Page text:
“It was not possible to find out how the furniture was acquired,” said Chanez Mensous, head of advocacy and litigation on illicit financial flows at French NGO Sherpa, which has been a civil party in the French proceedings against Rifaat al-Assad since 2013.
“The investigations [into the French case] were very long,” said Mensous, “the procedures started back in 2013. For the acquisition of real estate there are legal provisions that apply, but this is not the case for furniture.
“Unlike goods that have been seized by the courts, in this case, the profit from the sale will go to the owner of these goods. It should be remembered that this sale is technically not illegal,” she added. Ader received 25 percent of auction profits. Where the rest of it went is unknown.
In room number 9 of Hotel Drouot, prices leapt on 13 January, the auction’s second day, as bidders went for higher value items.
“What do we have here?” a young auctioneer asked onlookers, wielding his hammer, having sold a set of 70 crystal glasses for €5,000 ($5,400).
Lot 294. “A flat desk from the Napoleon era,” he said, excitedly. “We start at €1,000 ($1,082).”
Quickly, hands shot up. On the phone, others pushed the price higher. In two minutes, the desk sold for €10,000 ($10,082), ten times its initial valuation. The buyers remain anonymous, so does the seller.
Rifaat al-Assad’s French counsel Elie Hatem denied that the goods auctioned in Paris belonged to his client. “He is currently in Damascus, complying with both French law and that of his country.
Consequently, he does not intend to reclaim any of the property confiscated from him,” he told MEE, adding that further legal action against him in the European Court of Human Rights is pending and that “the Syrian state will proceed with a request for the restitution of any property declared to have been diverted from the country as soon as this [ECHR] case is finalised”.
According to Hatem, “the goods auctioned by Ader come from the third floor of the Avenue Foch townhouse, which Mr al-Assad gave up to his ex-wife a long time ago in the context of painful divorce proceedings. And now she is probably selling those goods to make a profit, without my client’s approval,” he added.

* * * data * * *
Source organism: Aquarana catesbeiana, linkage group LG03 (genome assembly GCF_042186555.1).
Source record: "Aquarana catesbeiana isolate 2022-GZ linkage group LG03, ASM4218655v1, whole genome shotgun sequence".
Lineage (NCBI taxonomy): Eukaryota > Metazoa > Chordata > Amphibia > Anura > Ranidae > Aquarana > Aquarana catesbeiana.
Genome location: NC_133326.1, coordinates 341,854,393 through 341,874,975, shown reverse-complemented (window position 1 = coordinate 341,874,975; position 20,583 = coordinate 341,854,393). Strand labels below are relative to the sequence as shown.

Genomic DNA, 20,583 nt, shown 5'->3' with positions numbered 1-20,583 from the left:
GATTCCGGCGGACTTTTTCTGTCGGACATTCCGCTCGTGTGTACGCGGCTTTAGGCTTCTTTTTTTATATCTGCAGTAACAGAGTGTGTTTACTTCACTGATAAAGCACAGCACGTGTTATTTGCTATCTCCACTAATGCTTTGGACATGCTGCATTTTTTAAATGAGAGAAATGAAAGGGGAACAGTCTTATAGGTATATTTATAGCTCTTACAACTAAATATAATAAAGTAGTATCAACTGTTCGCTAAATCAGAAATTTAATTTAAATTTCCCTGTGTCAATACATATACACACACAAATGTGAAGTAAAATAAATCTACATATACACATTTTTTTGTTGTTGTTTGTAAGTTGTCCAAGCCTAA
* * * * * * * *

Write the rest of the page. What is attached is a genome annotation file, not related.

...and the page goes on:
Line al-Khayer and Raja Barakat, two ex-wives of Rifaat al-Assad, each had their own apartments in the building, which they reached by separate elevators designed to prevent them from bumping into each other. Elie Hatem did not specify which of the two he was alleging were behind Ader’s auction.
Then there’s Siwar al-Assad, the son of Rifaat and Barakat. Siwar has served as Rifaat’s spokesperson from London, where he heads the Aramea Foundation, which says it helps Syrian refugees and works for the protection of the historical heritage of the Levant region.
Siwar did not miss a single day of hearings during the 2022 trial in Paris. He is also a business ally to his father. “His name appears as a beneficiary in all shell companies created by Rifaat al-Assad to conceal the source of his funds,” an insider with in-depth knowledge of Rifaat al-Assad’s case in France who asked to remain anonymous told MEE.
Al-Khayer and Barakat also appear in the network of companies mentioned in the French investigations alongside Siwar al-Assad. None of them could be reached for comment.
“I fear that this money will ultimately go back into the pockets of the Assad clan,” Franco-Syrian activist and jurist Firas Kontar told MEE. “Of course the auction house organising this sale has the right to do so, but have these people asked themselves the question of morality and of their responsibility? They’re hiding behind the law, that’s all.”
“If the conviction of Rifaat al-Assad marked a considerable victory in the fight against ‘probity breaches’, the sale of these assets unfortunately adds to the many unpleasant surprises following this conviction,” Vincent Brengarth, Sherpa’s French counsel told MEE.
“In view of what the [French] investigations have revealed about the fraudulent way in which Rifaat al-Assad was able to build up a large part of his assets, this shows that anti-corruption justice can still be improved. Even if a large number of goods were confiscated, it is clear that the auctioned goods, which are of great value, escaped justice.”
* This article was originally published here